December 2017

The know zone

  • Cold turkey
    Christmas comes but once a year... which is just as well for one head who dreads the forced jollity of scratchy sweaters, Secret Santa and elves dancing to Slade. More
  • Mind the gap!
    Despite all the talk about improving social mobility, Kevin Gilmartin says that the latest data on sixth form university admissions indicates that social mobility is actually getting worse. More
  • Measuring up
    Suzanne O'Farrell shares some tips on strengthening your assessment system to make it as robust and effective as possible. More
  • Primary assessment: the next instalment
    This term has seen the government respond to two major consultations affecting the primary sector: one on primary assessment, and one on the Rochford Review into assessing children working below the standard of the National Curriculum tests. Julie McCulloch picks out the headlines. More
  • Smooth transition
    How do you help pupils during the transition stage? Is your school or college doing something innovative to make the process run smoothly and to gently ease children and young people in? What approaches do you take? Here, ASCL members share their views... More
  • Leaders' surgery
    Hotline advice expressed here, and in calls to us, is made in good faith to our members. Schools and colleges should always take formal HR or legal advice from their indemnified provider before acting. More
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Suzanne O’Farrell shares some tips on strengthening your assessment system to make it as robust and effective as possible.

Measuring up

For those of us leading assessment in schools, we are in new territory. For the most part, we don’t know what a grade 7 or a 5 looks like and it is difficult to set meaningful targets.

So how can we tackle the challenge of developing assessment that we can rely on and that can contribute to rigorous target setting? How can we support our curriculum teams to be able to respond with confidence to that inevitable question about progress of their students, “So how do you know?”

The key question to ask is: what are the factors that dictate why, when and how you assess?

What do you want to measure?

Determining the specific skill, knowledge or understanding that you want to assess should dictate the most efficient and most effective way to do it, as well as the best timing. If subject experts can identify the key constructs in their curriculum, they can identify a set of tasks that would demonstrate that pupils have mastered them and are recalling the right pieces of learning at the right time. Assessments need to be carefully designed to gauge students’ long-term retention and ability to transfer information to new contexts, not just performance of short-term memory.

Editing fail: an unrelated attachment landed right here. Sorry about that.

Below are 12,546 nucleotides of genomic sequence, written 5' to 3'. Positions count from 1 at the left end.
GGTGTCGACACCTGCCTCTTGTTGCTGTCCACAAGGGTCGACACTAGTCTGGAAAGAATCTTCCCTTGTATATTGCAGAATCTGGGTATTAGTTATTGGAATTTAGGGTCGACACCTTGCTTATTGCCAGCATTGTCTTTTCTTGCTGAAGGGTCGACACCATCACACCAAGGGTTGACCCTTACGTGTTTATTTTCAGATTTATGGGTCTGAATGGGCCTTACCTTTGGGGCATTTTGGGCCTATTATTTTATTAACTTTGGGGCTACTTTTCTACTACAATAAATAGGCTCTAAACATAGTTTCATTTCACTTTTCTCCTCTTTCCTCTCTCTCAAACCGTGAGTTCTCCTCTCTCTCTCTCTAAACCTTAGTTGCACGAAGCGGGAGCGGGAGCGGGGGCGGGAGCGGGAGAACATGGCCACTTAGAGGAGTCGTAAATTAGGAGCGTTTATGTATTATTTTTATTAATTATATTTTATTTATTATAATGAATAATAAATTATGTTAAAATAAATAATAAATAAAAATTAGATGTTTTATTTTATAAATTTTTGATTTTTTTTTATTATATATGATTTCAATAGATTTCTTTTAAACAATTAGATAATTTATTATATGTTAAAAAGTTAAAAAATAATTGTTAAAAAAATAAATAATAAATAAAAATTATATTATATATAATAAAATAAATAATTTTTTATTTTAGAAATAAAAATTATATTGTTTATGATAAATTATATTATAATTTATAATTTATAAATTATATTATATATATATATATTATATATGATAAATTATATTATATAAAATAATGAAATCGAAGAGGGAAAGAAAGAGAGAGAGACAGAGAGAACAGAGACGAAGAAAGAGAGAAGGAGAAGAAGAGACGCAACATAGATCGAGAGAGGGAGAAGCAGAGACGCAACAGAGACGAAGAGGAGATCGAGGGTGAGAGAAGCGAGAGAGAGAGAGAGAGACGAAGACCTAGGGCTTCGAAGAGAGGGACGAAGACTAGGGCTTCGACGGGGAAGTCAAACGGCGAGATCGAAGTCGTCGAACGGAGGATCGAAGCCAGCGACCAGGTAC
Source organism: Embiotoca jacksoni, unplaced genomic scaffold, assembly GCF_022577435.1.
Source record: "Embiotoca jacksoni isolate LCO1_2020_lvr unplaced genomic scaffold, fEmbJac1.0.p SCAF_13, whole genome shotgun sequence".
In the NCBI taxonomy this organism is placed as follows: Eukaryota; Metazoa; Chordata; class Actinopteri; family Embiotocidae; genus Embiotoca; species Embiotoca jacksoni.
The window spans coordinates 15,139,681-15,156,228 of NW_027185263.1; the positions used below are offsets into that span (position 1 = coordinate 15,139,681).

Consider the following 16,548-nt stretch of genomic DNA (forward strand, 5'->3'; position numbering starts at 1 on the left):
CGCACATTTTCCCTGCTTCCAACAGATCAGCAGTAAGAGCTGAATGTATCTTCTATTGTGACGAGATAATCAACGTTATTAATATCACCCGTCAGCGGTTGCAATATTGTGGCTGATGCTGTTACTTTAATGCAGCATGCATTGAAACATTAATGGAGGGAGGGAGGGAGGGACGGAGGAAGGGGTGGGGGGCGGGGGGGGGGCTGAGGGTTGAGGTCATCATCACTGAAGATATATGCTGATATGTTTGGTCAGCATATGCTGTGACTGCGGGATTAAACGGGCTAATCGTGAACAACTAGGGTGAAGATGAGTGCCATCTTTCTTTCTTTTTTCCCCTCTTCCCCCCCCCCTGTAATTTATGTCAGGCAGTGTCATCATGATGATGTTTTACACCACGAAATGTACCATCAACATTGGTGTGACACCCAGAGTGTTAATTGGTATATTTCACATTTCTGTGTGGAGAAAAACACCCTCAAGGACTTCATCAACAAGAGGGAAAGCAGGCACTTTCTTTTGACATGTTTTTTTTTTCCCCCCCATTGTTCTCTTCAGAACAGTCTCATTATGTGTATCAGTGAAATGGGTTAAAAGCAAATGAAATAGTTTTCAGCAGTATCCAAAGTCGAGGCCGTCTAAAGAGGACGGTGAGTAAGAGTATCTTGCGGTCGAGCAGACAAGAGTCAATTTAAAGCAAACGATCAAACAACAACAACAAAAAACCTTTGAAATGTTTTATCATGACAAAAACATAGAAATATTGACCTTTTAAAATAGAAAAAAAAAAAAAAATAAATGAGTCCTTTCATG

Space out summative assessments

If you are assessing and recording data from a large area (or sample exam questions) every six to eight weeks, this is likely to give you unreliable data, as it is difficult to make genuine improvements in large curriculum areas in such a short time. It may also have the disadvantage of making staff teach to a particular test. If you want summative assessments to provide you with valid indication of how well the student is doing, make them far enough apart to give pupils the chance to make genuine improvements.

They also need to cover depth and breadth of content, feature standard tasks taken in standard conditions and have a clear mark scheme.

Less is more?

It is worth spending more time on developing fewer, high-quality summative assessments so that the information you glean from them is more meaningful. In subjects like maths with questions that gradually increase in difficulty, it is easier to develop a mark scheme with a high degree of marker reliability. An essay-based assessment, on the other hand, requires a clear rubric of the quality expected with perhaps an example of a standard, and the understanding that subjectivity plays a part, to an extent, in this type of assessment.

Multiple choice

Multiple-choice tests are not appropriate in all subjects, but they have distinct merits in our new linear world. If they are constructed to examine important and not trivial content, if they can check understanding and not just memorisation of facts and if they are drawn from across different topics, then they can provide reliable data.

Using the same high-quality tests year on year, which are then triangulated with eventual GCSE outcomes, can help support your estimates of students’ future performance. It can be strengthened even more if the output of the test correlates well with other modes of assessment on similar material or correlates well with any standardised testing.

Beware too much grade focus

If you are measuring progress with grades, it may encourage a focus on those students who you hope to move from one graded category to another. This may be entirely justifiable but it is worth questioning whether you are prioritising students on the basis of small and statistically insignificant improvements below a certain threshold, as there is always error in measurement. Bringing together all the available evidence about individual student performance across a range of modes of assessment is more likely to mean that interventions are targeted at the right students.

Weave into planning

The process of assessment design needs to be interwoven into curriculum planning like strands in a piece of rope, focusing on the key learning required and ensuring it is appropriately structured and sequenced into the curriculum.

It means that you are focusing on and assessing what matters and that everyone is clear what you will do with the information generated by the assessment process.

Suzanne O’Farrell
ASCL Curriculum and Assessment Specialist